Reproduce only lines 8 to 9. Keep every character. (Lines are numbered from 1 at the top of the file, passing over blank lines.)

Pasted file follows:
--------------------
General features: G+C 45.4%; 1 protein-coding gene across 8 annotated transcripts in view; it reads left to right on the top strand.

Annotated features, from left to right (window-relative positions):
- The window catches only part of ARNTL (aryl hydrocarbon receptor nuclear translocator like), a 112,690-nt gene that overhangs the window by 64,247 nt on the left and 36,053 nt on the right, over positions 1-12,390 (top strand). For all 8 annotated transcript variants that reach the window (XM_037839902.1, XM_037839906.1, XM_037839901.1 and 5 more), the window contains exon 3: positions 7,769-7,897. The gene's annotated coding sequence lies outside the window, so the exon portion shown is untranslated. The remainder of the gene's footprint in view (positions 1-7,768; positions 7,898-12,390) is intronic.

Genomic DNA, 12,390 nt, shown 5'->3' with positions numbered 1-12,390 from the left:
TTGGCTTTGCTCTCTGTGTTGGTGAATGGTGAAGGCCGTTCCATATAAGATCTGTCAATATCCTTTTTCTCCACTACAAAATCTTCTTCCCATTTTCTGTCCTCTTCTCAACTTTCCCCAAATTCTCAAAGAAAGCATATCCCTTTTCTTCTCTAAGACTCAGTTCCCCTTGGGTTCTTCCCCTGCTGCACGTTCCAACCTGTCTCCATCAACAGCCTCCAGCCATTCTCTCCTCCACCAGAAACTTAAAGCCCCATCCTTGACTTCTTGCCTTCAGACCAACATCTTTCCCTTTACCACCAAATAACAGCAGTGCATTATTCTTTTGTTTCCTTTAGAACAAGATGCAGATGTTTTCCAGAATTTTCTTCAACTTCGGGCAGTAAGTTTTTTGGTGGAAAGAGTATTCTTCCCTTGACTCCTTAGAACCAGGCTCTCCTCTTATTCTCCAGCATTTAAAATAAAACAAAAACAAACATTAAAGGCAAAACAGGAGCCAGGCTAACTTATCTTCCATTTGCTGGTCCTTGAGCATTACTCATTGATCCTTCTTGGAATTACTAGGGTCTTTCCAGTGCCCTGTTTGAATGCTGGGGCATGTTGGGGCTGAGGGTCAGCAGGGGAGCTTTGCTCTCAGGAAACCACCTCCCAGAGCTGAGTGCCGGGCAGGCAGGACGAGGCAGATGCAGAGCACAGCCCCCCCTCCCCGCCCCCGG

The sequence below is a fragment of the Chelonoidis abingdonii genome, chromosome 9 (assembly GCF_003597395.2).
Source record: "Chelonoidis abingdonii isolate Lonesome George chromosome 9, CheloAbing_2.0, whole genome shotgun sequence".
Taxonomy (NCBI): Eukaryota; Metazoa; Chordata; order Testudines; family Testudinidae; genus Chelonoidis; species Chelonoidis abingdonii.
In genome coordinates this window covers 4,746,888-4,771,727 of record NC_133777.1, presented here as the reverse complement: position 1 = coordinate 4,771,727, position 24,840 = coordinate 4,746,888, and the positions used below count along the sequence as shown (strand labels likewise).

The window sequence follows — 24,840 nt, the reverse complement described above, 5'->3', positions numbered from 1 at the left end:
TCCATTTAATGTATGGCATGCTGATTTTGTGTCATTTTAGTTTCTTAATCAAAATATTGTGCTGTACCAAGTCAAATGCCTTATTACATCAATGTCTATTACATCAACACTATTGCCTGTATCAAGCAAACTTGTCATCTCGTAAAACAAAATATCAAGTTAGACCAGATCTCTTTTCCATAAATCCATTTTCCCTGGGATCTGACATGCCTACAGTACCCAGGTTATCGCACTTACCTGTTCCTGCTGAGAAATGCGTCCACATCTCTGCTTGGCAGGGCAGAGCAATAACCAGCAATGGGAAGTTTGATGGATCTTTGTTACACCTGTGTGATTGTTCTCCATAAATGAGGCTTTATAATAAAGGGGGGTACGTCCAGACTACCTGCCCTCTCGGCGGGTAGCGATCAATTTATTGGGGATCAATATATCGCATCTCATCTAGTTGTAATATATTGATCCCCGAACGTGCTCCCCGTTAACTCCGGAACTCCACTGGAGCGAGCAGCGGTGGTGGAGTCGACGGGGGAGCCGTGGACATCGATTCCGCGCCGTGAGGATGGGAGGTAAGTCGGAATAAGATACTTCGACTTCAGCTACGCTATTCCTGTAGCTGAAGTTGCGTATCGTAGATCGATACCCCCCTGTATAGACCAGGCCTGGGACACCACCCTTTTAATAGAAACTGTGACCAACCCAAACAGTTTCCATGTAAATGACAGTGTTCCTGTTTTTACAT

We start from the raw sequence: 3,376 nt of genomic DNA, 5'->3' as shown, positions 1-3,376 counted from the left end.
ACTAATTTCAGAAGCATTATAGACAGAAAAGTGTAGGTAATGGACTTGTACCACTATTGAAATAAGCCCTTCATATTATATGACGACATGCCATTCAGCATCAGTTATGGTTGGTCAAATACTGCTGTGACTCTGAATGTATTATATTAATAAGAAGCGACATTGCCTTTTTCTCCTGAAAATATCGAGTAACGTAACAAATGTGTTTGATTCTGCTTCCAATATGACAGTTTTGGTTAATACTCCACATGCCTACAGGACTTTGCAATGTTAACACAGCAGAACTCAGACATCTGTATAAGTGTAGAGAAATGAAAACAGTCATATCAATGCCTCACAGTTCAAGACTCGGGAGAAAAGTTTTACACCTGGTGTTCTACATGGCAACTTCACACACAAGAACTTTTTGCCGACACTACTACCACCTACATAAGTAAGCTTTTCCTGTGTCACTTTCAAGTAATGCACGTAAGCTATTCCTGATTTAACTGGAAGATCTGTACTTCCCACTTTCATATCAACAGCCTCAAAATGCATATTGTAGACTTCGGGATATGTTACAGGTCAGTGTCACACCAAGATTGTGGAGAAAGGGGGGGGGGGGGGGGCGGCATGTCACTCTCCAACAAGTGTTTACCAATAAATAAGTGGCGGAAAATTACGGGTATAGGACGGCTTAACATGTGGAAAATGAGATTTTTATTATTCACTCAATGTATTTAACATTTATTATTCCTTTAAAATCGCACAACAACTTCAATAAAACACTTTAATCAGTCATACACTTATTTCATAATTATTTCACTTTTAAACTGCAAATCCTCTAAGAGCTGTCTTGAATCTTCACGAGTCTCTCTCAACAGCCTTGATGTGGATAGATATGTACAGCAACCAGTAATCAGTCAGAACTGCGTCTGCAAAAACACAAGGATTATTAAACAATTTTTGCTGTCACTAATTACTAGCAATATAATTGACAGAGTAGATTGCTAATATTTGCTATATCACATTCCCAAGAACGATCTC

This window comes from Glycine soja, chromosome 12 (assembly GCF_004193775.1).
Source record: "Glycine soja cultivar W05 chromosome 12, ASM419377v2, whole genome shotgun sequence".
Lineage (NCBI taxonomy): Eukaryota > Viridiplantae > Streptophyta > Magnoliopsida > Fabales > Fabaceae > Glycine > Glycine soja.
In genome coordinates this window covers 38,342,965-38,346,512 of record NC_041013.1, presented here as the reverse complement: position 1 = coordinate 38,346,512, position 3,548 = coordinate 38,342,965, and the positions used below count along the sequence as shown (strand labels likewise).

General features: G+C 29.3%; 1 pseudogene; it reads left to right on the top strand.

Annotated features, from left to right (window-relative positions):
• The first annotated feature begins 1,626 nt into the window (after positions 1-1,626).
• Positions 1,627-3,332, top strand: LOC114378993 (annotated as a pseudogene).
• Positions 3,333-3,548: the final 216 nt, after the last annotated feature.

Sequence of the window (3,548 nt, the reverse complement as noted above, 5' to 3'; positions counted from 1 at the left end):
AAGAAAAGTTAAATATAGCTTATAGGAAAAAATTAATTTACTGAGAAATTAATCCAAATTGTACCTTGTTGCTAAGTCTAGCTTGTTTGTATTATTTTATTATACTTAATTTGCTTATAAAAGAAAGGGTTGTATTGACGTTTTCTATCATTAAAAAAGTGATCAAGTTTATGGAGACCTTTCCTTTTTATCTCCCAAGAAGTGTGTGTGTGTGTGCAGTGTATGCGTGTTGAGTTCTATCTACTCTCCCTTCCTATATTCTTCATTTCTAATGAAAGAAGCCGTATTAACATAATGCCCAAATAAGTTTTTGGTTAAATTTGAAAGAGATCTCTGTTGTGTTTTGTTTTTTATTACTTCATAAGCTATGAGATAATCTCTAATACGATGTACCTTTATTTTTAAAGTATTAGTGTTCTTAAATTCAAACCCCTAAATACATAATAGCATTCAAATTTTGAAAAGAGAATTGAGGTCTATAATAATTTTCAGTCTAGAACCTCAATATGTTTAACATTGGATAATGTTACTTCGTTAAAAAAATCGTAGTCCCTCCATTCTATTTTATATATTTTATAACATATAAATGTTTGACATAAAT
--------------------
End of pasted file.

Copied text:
Taxonomy (NCBI): Eukaryota; Metazoa; Chordata; order Testudines; family Testudinidae; genus Chelonoidis; species Chelonoidis abingdonii.
In genome coordinates this window covers 4,746,888-4,771,727 of record NC_133777.1, presented here as the reverse complement: position 1 = coordinate 4,771,727, position 24,840 = coordinate 4,746,888, and the positions used below count along the sequence as shown (strand labels likewise).